What I Saw.jpg

What I Saw From Seat #24
By: Mackenzie McMillen

Part 1: La Madrugada (Dawn)

It’s Wednesday and it’s 5:25 am, which means I have to run. The challenge is to make it from my room to the bus station in under 4 minutes. The stakes are high; if I don’t make it, there’s a chance I’ll have to stand for the majority of the 2-hour bus ride to Riobamba for Spanish class. This threat is enough to transform me from half asleep into a track star. It can be done. It must be done.

I fly through the kitchen, spitting out a rapid “buenos días” and an “hasta luego” to my host mom who insists I grab a banana and have some juice (which I down in two gulps). Then, cautiously, I feel my way down the pitch-black staircase, through the tricky-to-open metal door, and into the empty street, flooded with orange light cast by the streetlamps. I take off jogging, my hands on the straps of my backpack, down the hill, the steps, and through the empty dirt market square.          

I make it on time. Luckily, the driver is in the middle of a conversation with the man selling hot aloe drinks and we don’t end up leaving for another five minutes. The bus is empty safe for an old lady wrapped in her shawl and sleeping in the front seat and a girl my age with a backpack like mine; a student at the University in Riobamba, I’m sure. I settle into my seat, a little over half way back, cracking my window to relieve myself from the smell of sweaty bodies leftover from the day before and the thick flowery perfume sprayed to try to cover it up. At the last moment a few more board. The engine livens and we lurch forward.

The clerks, and teachers, and shop-owners are just now waking up. As I pass I see the florescent lights in their homes above tiendas (stores) and comedores (eateries) flick on. Inside they’re making breakfast, putting on their work uniforms, and getting their kids dressed in their school uniforms: khakis, plaid skirts, ties, socks, sweaters, red, blue, green.

At 5:40 am the Andean countryside is the color of silver. The long wispy pampas grasses are totally still—frozen from the night, but in thirty minutes when the sun makes its way over the massive bald mountainsides, they will wake up and again start to grow and sway. Eucalyptus trees tower over el Panamericano. Their black silhouettes against the slate colored sky look like paper cutouts: unmoving, everything about them tall and thin. The chilly misty air flows through the crack in my window. I let it sting my face and permeate my alpaca wool sweater until we pick up speed, climbing out of Alausí.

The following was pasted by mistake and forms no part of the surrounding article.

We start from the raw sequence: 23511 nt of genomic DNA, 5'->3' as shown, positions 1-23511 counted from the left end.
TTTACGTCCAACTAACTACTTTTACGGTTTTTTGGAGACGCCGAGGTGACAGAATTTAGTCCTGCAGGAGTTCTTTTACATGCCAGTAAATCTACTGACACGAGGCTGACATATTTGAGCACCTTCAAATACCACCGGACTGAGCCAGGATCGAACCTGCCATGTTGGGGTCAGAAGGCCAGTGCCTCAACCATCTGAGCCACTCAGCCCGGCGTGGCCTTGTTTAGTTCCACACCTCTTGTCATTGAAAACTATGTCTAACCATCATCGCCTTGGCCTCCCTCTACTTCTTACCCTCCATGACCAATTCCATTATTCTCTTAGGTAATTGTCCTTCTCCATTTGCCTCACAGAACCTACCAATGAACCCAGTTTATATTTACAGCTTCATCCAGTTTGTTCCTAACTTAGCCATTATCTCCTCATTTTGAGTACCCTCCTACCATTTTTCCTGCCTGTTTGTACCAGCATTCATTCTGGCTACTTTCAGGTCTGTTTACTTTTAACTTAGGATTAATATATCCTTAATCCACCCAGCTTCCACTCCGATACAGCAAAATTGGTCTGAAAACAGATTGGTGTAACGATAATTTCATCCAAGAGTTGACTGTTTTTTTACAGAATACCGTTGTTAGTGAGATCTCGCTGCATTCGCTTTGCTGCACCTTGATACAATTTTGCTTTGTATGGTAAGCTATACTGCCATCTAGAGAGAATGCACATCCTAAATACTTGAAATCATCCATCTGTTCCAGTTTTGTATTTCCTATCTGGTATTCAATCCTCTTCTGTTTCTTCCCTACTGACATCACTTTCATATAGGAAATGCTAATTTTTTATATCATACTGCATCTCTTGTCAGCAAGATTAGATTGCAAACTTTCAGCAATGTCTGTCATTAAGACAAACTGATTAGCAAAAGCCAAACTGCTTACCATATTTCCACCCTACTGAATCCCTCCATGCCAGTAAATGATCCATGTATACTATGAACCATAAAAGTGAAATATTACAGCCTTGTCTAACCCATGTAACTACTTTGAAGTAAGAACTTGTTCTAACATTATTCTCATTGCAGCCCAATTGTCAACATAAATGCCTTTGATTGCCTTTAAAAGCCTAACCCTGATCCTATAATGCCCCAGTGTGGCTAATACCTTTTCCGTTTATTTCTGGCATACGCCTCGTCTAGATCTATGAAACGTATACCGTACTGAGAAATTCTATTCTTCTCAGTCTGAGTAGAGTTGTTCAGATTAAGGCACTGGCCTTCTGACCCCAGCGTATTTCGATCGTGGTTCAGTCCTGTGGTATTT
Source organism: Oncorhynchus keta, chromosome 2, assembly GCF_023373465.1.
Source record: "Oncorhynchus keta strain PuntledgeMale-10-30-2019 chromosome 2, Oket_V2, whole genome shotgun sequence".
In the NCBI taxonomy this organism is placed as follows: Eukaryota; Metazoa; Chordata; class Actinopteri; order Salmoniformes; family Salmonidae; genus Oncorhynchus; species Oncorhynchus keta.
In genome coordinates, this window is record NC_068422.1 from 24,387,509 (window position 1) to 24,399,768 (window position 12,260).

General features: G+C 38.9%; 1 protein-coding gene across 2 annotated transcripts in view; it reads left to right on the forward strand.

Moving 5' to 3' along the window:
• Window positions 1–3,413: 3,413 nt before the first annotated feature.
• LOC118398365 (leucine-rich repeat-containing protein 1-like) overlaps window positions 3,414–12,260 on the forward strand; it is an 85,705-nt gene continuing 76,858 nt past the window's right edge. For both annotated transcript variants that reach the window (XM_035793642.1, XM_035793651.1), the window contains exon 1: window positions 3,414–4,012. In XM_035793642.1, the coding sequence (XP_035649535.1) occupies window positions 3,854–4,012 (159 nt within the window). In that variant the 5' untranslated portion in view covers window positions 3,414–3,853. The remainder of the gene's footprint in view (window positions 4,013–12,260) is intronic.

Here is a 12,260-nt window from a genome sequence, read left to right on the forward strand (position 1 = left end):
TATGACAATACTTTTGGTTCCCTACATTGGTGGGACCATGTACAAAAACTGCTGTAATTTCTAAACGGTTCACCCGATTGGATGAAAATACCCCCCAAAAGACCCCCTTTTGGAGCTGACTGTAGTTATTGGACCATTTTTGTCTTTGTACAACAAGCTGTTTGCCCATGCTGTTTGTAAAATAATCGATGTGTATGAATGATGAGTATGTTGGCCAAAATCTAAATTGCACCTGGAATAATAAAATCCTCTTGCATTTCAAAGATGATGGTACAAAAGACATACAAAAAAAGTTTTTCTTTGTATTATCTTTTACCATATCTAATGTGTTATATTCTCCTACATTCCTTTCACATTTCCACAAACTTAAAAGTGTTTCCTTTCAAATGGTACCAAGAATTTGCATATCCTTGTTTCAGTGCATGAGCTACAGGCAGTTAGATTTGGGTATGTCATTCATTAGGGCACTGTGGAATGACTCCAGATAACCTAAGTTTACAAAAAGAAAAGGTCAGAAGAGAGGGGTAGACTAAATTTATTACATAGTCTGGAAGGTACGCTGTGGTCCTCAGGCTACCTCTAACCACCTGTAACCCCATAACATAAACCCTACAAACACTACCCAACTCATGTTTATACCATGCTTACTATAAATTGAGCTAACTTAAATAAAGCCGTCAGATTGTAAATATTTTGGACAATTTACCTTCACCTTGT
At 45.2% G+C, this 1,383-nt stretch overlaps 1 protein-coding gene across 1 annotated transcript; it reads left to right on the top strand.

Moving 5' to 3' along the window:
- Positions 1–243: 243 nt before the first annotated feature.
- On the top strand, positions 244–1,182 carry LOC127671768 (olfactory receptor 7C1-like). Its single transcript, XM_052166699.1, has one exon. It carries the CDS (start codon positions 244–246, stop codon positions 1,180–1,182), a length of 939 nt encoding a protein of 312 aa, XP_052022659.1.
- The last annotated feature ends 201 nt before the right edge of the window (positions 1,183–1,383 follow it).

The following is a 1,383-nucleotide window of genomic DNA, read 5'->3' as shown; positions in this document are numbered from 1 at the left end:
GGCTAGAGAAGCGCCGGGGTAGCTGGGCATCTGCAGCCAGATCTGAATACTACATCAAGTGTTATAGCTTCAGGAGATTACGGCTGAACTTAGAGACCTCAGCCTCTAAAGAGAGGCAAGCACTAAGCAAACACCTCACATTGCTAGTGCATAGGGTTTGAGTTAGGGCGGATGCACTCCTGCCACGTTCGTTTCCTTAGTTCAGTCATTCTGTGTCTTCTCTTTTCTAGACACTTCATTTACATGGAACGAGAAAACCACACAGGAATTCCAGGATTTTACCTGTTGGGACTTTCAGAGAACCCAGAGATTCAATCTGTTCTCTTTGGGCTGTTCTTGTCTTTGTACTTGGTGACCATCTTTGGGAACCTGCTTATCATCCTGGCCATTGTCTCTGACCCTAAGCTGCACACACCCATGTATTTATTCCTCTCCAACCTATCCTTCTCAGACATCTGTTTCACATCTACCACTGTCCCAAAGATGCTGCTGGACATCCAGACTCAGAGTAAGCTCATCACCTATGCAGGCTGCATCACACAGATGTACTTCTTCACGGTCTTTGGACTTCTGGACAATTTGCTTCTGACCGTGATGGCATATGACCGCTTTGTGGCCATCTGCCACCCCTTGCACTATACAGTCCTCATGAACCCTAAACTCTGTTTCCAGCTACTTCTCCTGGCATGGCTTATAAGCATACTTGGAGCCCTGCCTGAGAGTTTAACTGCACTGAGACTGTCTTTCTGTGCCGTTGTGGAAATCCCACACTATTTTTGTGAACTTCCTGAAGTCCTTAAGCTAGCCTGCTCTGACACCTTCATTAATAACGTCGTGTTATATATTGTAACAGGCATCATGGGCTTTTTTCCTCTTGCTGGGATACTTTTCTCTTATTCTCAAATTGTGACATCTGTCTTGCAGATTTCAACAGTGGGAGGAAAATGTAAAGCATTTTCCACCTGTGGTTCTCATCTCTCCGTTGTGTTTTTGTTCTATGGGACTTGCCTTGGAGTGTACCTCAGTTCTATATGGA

The whole bus creaks and vibrates as it staggers upward out of the tiny city. Unlike those in the town’s center, the farmers have been up for at least an hour by now. Indigenous women tending their cows and pigs look up as we pass. Their turquoise, green, magenta, and orange skirts and shawls aren’t as vibrant in the pre-dawn light.

The breaks and shocks screech and hiss each time we stop for passengers along the winding highway. The chauffer leans out the door yelling “Rrriobamba, Rrriobamba,” taking his time on the rolling of the R. More students, or couples with business to take care of in the provincial capital. They jump on quickly, knowing the bus won’t wait.

Due to the cold air and my jog I am alert for the first 15 minutes but eventually I start to doze, putting my iPod in to compete against the raucous wailing of Bachata music that nobody but me seems to find inappropriate for this hour. By the time I really fall asleep the sun is almost over the mountain and has turned the sky pink.